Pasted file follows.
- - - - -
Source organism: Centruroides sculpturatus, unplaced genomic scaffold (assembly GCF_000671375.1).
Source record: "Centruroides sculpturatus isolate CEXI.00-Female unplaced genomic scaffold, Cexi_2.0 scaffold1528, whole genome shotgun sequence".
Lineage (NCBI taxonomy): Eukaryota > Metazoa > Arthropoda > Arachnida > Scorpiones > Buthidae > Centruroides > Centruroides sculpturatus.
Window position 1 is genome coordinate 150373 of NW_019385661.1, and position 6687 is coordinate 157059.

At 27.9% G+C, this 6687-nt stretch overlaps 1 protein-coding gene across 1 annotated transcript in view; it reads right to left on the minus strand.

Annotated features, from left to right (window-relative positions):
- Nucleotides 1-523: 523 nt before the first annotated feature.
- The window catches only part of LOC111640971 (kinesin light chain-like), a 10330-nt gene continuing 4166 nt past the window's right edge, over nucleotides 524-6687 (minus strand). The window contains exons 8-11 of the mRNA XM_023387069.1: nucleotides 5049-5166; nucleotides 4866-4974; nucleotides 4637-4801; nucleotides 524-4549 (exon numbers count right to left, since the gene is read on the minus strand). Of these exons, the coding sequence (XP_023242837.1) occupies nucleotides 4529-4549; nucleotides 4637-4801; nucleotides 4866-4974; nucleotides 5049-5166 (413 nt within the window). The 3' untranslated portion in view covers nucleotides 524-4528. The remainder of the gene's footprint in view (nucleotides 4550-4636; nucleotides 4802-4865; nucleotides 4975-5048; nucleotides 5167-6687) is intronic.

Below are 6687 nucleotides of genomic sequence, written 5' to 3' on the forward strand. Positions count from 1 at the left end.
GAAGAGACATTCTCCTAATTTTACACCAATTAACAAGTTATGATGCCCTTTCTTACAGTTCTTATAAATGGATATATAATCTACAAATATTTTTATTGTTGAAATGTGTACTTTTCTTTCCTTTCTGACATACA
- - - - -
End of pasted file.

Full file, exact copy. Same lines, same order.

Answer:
Source organism: Centruroides sculpturatus, unplaced genomic scaffold (assembly GCF_000671375.1).
Source record: "Centruroides sculpturatus isolate CEXI.00-Female unplaced genomic scaffold, Cexi_2.0 scaffold1528, whole genome shotgun sequence".
Lineage (NCBI taxonomy): Eukaryota > Metazoa > Arthropoda > Arachnida > Scorpiones > Buthidae > Centruroides > Centruroides sculpturatus.
Window position 1 is genome coordinate 150373 of NW_019385661.1, and position 6687 is coordinate 157059.

At 27.9% G+C, this 6687-nt stretch overlaps 1 protein-coding gene across 1 annotated transcript in view; it reads right to left on the minus strand.

Annotated features, from left to right (window-relative positions):
- Nucleotides 1-523: 523 nt before the first annotated feature.
- The window catches only part of LOC111640971 (kinesin light chain-like), a 10330-nt gene continuing 4166 nt past the window's right edge, over nucleotides 524-6687 (minus strand). The window contains exons 8-11 of the mRNA XM_023387069.1: nucleotides 5049-5166; nucleotides 4866-4974; nucleotides 4637-4801; nucleotides 524-4549 (exon numbers count right to left, since the gene is read on the minus strand). Of these exons, the coding sequence (XP_023242837.1) occupies nucleotides 4529-4549; nucleotides 4637-4801; nucleotides 4866-4974; nucleotides 5049-5166 (413 nt within the window). The 3' untranslated portion in view covers nucleotides 524-4528. The remainder of the gene's footprint in view (nucleotides 4550-4636; nucleotides 4802-4865; nucleotides 4975-5048; nucleotides 5167-6687) is intronic.

Below are 6687 nucleotides of genomic sequence, written 5' to 3' on the forward strand. Positions count from 1 at the left end.
GAAGAGACATTCTCCTAATTTTACACCAATTAACAAGTTATGATGCCCTTTCTTACAGTTCTTATAAATGGATATATAATCTACAAATATTTTTATTGTTGAAATGTGTACTTTTCTTTCCTTTCTGACATACA